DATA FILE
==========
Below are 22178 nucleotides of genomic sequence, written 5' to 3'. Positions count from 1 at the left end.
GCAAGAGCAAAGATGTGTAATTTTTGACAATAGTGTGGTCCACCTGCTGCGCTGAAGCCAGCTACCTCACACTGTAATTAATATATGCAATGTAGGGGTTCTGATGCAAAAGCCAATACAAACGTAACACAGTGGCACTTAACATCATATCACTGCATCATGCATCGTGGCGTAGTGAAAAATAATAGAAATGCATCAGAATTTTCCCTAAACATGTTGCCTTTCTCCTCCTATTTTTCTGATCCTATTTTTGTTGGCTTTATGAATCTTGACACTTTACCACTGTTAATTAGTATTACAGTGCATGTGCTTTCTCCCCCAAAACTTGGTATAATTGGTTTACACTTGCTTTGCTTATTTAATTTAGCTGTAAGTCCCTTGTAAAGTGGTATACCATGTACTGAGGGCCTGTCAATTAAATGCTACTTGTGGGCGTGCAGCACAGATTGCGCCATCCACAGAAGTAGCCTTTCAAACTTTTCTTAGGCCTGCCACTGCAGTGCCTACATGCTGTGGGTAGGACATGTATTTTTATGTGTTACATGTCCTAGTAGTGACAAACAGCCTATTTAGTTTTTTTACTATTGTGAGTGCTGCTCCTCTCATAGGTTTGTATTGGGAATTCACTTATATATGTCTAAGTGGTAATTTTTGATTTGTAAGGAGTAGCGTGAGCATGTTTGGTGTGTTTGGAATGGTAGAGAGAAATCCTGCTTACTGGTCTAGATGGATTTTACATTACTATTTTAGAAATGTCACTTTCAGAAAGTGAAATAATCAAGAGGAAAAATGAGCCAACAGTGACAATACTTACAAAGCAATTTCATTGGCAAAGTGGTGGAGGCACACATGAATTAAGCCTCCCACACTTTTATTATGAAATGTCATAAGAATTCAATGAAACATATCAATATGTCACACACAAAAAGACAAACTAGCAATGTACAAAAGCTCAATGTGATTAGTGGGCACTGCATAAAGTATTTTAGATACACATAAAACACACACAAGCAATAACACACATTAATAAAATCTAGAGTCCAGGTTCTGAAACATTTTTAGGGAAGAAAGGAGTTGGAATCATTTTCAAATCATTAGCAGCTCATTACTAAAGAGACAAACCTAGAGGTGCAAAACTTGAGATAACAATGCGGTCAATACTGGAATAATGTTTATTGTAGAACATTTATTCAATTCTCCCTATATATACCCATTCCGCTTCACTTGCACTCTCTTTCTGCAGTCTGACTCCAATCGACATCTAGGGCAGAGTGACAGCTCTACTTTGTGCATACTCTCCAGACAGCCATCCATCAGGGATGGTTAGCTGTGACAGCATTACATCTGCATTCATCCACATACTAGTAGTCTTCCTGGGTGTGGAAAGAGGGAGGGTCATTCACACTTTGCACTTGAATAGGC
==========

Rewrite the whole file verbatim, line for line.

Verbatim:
Below are 22178 nucleotides of genomic sequence, written 5' to 3'. Positions count from 1 at the left end.
GCAAGAGCAAAGATGTGTAATTTTTGACAATAGTGTGGTCCACCTGCTGCGCTGAAGCCAGCTACCTCACACTGTAATTAATATATGCAATGTAGGGGTTCTGATGCAAAAGCCAATACAAACGTAACACAGTGGCACTTAACATCATATCACTGCATCATGCATCGTGGCGTAGTGAAAAATAATAGAAATGCATCAGAATTTTCCCTAAACATGTTGCCTTTCTCCTCCTATTTTTCTGATCCTATTTTTGTTGGCTTTATGAATCTTGACACTTTACCACTGTTAATTAGTATTACAGTGCATGTGCTTTCTCCCCCAAAACTTGGTATAATTGGTTTACACTTGCTTTGCTTATTTAATTTAGCTGTAAGTCCCTTGTAAAGTGGTATACCATGTACTGAGGGCCTGTCAATTAAATGCTACTTGTGGGCGTGCAGCACAGATTGCGCCATCCACAGAAGTAGCCTTTCAAACTTTTCTTAGGCCTGCCACTGCAGTGCCTACATGCTGTGGGTAGGACATGTATTTTTATGTGTTACATGTCCTAGTAGTGACAAACAGCCTATTTAGTTTTTTTACTATTGTGAGTGCTGCTCCTCTCATAGGTTTGTATTGGGAATTCACTTATATATGTCTAAGTGGTAATTTTTGATTTGTAAGGAGTAGCGTGAGCATGTTTGGTGTGTTTGGAATGGTAGAGAGAAATCCTGCTTACTGGTCTAGATGGATTTTACATTACTATTTTAGAAATGTCACTTTCAGAAAGTGAAATAATCAAGAGGAAAAATGAGCCAACAGTGACAATACTTACAAAGCAATTTCATTGGCAAAGTGGTGGAGGCACACATGAATTAAGCCTCCCACACTTTTATTATGAAATGTCATAAGAATTCAATGAAACATATCAATATGTCACACACAAAAAGACAAACTAGCAATGTACAAAAGCTCAATGTGATTAGTGGGCACTGCATAAAGTATTTTAGATACACATAAAACACACACAAGCAATAACACACATTAATAAAATCTAGAGTCCAGGTTCTGAAACATTTTTAGGGAAGAAAGGAGTTGGAATCATTTTCAAATCATTAGCAGCTCATTACTAAAGAGACAAACCTAGAGGTGCAAAACTTGAGATAACAATGCGGTCAATACTGGAATAATGTTTATTGTAGAACATTTATTCAATTCTCCCTATATATACCCATTCCGCTTCACTTGCACTCTCTTTCTGCAGTCTGACTCCAATCGACATCTAGGGCAGAGTGACAGCTCTACTTTGTGCATACTCTCCAGACAGCCATCCATCAGGGATGGTTAGCTGTGACAGCATTACATCTGCATTCATCCACATACTAGTAGTCTTCCTGGGTGTGGAAAGAGGGAGGGTCATTCACACTTTGCACTTGAATAGGC